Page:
Anyway, roll on quite a few weeks and I was back in the mountains again, but this time at a different spot with another good friend Chris.  He needed meat and had a few handy spots in which to look for a good meat deer and had invited me up to help out. One spot where he had been seeing deer every time he went there was a long walk down a mountain. It could be driven in a four wheel drive, but that would just scare the deer, so it was a shank’s pony job.  Being quite late in the day there wasn’t much light left before some deer were spotted way, way over the hills.  Sneaking in as close as possible, we were still a good 300 metres away from them. Chris wanted me to shoot, as the .300Weatherby was good for these long shots. Taking a lean on a handy stump the shot was taken and after what seemed like a couple of seconds a loud thwack came back to us and the deer tried to run but staggered and fell. It was so far away it
took us until it was nearly dark to get to where it had been standing and by the time it
was found it was dark.

Hind skinned
Hell, luckily we both carried torches so the deer was gutted as far as needed, as the front half was a mess. Anyway, cutting it in half, it was manhandled down the side of the mountain to a semblance of a track and the long walk back to the truck was started.  Managing to get the Triton right to it was great as I was knackered and it ended up being 9-00pm before we had tea.  After a quick drink the sack we hit the sack early as a 5am start was the order of tomorrow.  There had been quite a few deer eating up a close neighbor’s feed and he wanted them gone and didn’t care how. Anyway, driving to within a kilometer and a half of where the deer always seem to be, our rifles were checked, back packs on and off we went.  Cutting through a lot of thick lantana on a small track, we slowly emerged onto a beautiful hilly section with heaps of feed growing.  We didn’t see anything for a little while and then suddenly Chris pointed to the top of the next hill. Amongst the trees were three or four stags; they already had antlers growing and it was only mid October?
Chris and I lay down with our packs as rests and tried to ascertain which was the smaller of the stags, as neither of us liked shooting stags in early velvet when they still had a lot of growing to do. But to keep this farmer happy at least one of these had to go. The closest one to us seemed the smallest and even it looked like it would grow into a good animal. If one of us didn’t shoot it, then the farmer would get someone else to shoot them, so the crosshairs were placed on the stag.  Waiting for Chris to fire seemed to take ages and looking back toward him he was motioning for me to take the shot as the trees were in the way for him to shoot. There were also a few small bushes between me and the stag as well. Holding the scope on him and waiting for him to move forward a fraction for a clearer shot, suddenly his head came up and he looked straight at us.  With no time to waste, the shot was taken and no thump came back and the stag trotted up the hill turning slightly away from me.  Following him as the cross hairs touched his shoulder another shot was fired and this time the loud thump came back to us.  He only moved two paces and fell. The first shot must have hit one of those pesky little trees and been deflected but the second one had done the job.  Pacing out the distance of the shot, it was 367 long paces, a very long way. We were both happy to see a lovely rolling fat stag down and ready to butcher for the freezers, but sad in seeing such a lovely animal down with his antlers only partially grown.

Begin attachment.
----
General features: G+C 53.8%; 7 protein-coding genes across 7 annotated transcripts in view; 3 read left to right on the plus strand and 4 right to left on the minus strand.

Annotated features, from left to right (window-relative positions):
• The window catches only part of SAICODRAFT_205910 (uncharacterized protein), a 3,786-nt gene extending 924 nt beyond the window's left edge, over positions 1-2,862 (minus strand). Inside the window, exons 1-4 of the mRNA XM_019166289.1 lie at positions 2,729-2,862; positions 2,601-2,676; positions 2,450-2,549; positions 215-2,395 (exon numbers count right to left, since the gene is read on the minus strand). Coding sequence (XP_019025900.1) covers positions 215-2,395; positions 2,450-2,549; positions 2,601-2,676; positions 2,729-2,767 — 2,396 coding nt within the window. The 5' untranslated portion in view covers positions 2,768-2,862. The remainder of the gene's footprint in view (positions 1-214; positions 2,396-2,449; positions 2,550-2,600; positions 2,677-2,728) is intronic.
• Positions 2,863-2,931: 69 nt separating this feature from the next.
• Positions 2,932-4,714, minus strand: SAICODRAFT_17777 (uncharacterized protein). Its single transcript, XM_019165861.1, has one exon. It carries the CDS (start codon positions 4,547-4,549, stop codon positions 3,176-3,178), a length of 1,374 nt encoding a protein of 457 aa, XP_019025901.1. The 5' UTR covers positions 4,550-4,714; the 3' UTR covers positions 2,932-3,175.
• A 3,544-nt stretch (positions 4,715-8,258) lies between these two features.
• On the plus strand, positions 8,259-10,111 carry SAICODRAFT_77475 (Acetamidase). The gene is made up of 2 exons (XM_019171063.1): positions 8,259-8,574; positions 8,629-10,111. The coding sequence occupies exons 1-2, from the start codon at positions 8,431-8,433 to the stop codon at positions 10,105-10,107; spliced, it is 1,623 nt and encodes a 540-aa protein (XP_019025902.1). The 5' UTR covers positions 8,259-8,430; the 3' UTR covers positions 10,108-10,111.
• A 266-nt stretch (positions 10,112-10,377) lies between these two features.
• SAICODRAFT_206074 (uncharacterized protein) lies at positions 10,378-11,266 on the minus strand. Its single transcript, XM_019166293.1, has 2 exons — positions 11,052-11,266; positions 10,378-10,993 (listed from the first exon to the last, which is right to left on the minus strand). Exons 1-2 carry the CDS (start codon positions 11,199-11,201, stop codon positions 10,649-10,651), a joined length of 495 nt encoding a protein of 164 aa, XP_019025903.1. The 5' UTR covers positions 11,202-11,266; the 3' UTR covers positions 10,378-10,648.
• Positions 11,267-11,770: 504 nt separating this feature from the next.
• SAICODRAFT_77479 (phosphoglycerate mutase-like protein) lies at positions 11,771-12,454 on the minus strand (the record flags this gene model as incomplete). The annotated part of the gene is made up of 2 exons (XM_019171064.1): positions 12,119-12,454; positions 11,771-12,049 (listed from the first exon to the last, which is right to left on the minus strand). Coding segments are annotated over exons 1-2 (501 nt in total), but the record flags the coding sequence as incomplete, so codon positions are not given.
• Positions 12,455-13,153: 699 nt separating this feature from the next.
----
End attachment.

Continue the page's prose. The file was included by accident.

While my job was to bleed him and then gut him, Chris walked the kilometre and a half back to get my truck so that he could be hauled up a shady tree off the ground while we went to get a trailer.  We only had a five minute drive back to Chris’s house and picked up the trailer.  Shortly after that the stag was in the trailer and taken back to pick up the hind from yesterday and take to his mates cold room.  Now we both had enough prime meat to last us a fair while.  It’s nice when things turn out right, as many times we end up going home empty handed.

Footnote:
First two deer and dingo were shot with .358Mitchell express rifle using 185grn ACP projectiles. The second two deer shot with a Weatherby .300Mag using 165grn Nosler Balistic tips. The first two deer were cut up using the knife made and shown in a how-to article in the December 2014 issue of Sporting Shooter. 
Ted's jerky

Venison Jerky Recipes
MY BEEF JERKY

Marinate for 24 hours in mixes below, before drying. These recipe's are for about a KG and half of lean venison with no fat or gristle

Mix 1 - Spicy Teriyaki
1/2 cup teriyaki
1/4 cup worstershire
Two heaped teaspoons brown sugar
3/4 teaspoon black pepper
1/2 teaspoon curry powder
good dash of bar-b-q sauce
1/2 teaspoon salt

Mix 2 - Bar-B-Q Chilli
1/4 cup bar-b-que sauce
1/2 cup worstershire
1/2 teaspoon black pepper
1/2 teaspoon curry powder
two heaped teaspoons brown sugar
3 teaspoons sweet chilli
1/2 teaspoon salt

Mix 3 - Sweet Honey Soy
3/4 cup honey soy
1/4 cup worstershire
two-heaped Teaspoons brown sugar
1/2 teaspoon black pepper
1/2 teaspoon salt

Mix 4 - As Above
1/2 cup soy
1/4 cup worstershire
1/2 teaspoon black pepper
two teaspoons brown sugar
two large tablespoons honey
1/2 teaspoon salt

Add or subtract ingredients to own tastes.